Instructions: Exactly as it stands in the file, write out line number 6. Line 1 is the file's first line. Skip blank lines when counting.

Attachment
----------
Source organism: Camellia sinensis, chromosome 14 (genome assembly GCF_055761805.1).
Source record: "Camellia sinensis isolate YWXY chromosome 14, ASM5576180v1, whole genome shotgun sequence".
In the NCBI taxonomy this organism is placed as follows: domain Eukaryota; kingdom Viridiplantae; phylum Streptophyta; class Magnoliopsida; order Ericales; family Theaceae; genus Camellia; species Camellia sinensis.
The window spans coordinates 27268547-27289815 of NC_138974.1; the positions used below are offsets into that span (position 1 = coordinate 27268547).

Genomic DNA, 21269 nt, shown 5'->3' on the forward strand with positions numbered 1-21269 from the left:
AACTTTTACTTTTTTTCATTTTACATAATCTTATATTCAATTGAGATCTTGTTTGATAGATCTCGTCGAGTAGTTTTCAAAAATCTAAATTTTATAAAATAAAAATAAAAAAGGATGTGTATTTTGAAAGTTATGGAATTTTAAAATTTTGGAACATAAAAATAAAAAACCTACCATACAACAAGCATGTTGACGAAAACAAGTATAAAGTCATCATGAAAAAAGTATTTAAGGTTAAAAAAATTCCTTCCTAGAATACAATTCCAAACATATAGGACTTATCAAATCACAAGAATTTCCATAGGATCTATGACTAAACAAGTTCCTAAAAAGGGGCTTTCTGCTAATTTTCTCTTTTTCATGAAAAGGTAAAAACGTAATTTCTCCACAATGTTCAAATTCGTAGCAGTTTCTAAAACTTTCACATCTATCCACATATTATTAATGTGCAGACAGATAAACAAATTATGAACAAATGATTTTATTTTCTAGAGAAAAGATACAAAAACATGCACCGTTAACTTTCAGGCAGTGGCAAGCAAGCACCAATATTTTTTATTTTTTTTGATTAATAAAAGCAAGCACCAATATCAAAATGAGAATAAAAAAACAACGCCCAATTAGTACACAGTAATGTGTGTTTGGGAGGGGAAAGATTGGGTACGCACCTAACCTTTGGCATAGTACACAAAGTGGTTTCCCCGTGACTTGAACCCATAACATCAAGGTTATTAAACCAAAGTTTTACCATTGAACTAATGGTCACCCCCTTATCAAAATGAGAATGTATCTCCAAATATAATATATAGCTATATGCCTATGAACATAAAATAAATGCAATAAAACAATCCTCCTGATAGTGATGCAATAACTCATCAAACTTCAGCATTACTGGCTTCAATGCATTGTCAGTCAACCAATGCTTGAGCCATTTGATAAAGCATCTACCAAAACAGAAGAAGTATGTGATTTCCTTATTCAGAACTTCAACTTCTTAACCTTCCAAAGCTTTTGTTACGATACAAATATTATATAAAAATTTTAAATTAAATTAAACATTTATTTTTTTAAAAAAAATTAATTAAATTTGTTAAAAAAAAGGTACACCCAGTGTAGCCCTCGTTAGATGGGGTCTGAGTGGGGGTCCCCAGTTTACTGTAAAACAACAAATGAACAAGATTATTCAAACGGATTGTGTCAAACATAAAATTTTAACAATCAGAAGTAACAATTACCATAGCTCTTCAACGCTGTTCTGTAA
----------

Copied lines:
AACTTTTACTTTTTTTCATTTTACATAATCTTATATTCAATTGAGATCTTGTTTGATAGATCTCGTCGAGTAGTTTTCAAAAATCTAAATTTTATAAAATAAAAATAAAAAAGGATGTGTATTTTGAAAGTTATGGAATTTTAAAATTTTGGAACATAAAAATAAAAAACCTACCATACAACAAGCATGTTGACGAAAACAAGTATAAAGTCATCATGAAAAAAGTATTTAAGGTTAAAAAAATTCCTTCCTAGAATACAATTCCAAACATATAGGACTTATCAAATCACAAGAATTTCCATAGGATCTATGACTAAACAAGTTCCTAAAAAGGGGCTTTCTGCTAATTTTCTCTTTTTCATGAAAAGGTAAAAACGTAATTTCTCCACAATGTTCAAATTCGTAGCAGTTTCTAAAACTTTCACATCTATCCACATATTATTAATGTGCAGACAGATAAACAAATTATGAACAAATGATTTTATTTTCTAGAGAAAAGATACAAAAACATGCACCGTTAACTTTCAGGCAGTGGCAAGCAAGCACCAATATTTTTTATTTTTTTTGATTAATAAAAGCAAGCACCAATATCAAAATGAGAATAAAAAAACAACGCCCAATTAGTACACAGTAATGTGTGTTTGGGAGGGGAAAGATTGGGTACGCACCTAACCTTTGGCATAGTACACAAAGTGGTTTCCCCGTGACTTGAACCCATAACATCAAGGTTATTAAACCAAAGTTTTACCATTGAACTAATGGTCACCCCCTTATCAAAATGAGAATGTATCTCCAAATATAATATATAGCTATATGCCTATGAACATAAAATAAATGCAATAAAACAATCCTCCTGATAGTGATGCAATAACTCATCAAACTTCAGCATTACTGGCTTCAATGCATTGTCAGTCAACCAATGCTTGAGCCATTTGATAAAGCATCTACCAAAACAGAAGAAGTATGTGATTTCCTTATTCAGAACTTCAACTTCTTAACCTTCCAAAGCTTTTGTTACGATACAAATATTATATAAAAATTTTAAATTAAATTAAACATTTATTTTTTTAAAAAAAATTAATTAAATTTGTTAAAAAAAAGGTACACCCAGTGTAGCCCTCGTTAGATGGGGTCTGAGTGGGGGTCCCCAGTTTACTGTAAAACAACAAATGAACAAGATTATTCAAACGGATTGTGTCAAACATAAAATTTTAACAATCAGAAGTAACAATTACCATAGCTCTTCAACGCTGTTCTGTAA